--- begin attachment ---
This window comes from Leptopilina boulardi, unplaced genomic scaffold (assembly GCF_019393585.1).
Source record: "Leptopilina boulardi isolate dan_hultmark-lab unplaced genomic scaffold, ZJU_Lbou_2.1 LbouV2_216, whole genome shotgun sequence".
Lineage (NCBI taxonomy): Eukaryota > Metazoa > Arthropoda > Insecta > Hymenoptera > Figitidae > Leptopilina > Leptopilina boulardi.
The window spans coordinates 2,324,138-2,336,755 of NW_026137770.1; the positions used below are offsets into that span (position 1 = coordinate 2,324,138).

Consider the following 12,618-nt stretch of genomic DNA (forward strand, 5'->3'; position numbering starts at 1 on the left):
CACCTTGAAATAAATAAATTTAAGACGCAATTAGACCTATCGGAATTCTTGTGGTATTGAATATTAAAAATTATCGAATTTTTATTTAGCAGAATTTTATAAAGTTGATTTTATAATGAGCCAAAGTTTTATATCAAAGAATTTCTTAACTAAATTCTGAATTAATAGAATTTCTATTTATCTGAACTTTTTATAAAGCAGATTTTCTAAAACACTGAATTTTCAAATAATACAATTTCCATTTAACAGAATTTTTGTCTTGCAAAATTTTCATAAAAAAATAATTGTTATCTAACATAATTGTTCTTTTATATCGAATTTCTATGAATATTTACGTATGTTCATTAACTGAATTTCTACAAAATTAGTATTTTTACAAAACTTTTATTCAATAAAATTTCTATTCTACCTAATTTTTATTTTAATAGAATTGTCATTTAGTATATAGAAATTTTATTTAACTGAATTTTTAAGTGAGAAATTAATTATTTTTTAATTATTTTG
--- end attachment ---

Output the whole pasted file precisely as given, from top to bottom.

This window comes from Leptopilina boulardi, unplaced genomic scaffold (assembly GCF_019393585.1).
Source record: "Leptopilina boulardi isolate dan_hultmark-lab unplaced genomic scaffold, ZJU_Lbou_2.1 LbouV2_216, whole genome shotgun sequence".
Lineage (NCBI taxonomy): Eukaryota > Metazoa > Arthropoda > Insecta > Hymenoptera > Figitidae > Leptopilina > Leptopilina boulardi.
The window spans coordinates 2,324,138-2,336,755 of NW_026137770.1; the positions used below are offsets into that span (position 1 = coordinate 2,324,138).

Consider the following 12,618-nt stretch of genomic DNA (forward strand, 5'->3'; position numbering starts at 1 on the left):
CACCTTGAAATAAATAAATTTAAGACGCAATTAGACCTATCGGAATTCTTGTGGTATTGAATATTAAAAATTATCGAATTTTTATTTAGCAGAATTTTATAAAGTTGATTTTATAATGAGCCAAAGTTTTATATCAAAGAATTTCTTAACTAAATTCTGAATTAATAGAATTTCTATTTATCTGAACTTTTTATAAAGCAGATTTTCTAAAACACTGAATTTTCAAATAATACAATTTCCATTTAACAGAATTTTTGTCTTGCAAAATTTTCATAAAAAAATAATTGTTATCTAACATAATTGTTCTTTTATATCGAATTTCTATGAATATTTACGTATGTTCATTAACTGAATTTCTACAAAATTAGTATTTTTACAAAACTTTTATTCAATAAAATTTCTATTCTACCTAATTTTTATTTTAATAGAATTGTCATTTAGTATATAGAAATTTTATTTAACTGAATTTTTAAGTGAGAAATTAATTATTTTTTAATTATTTTG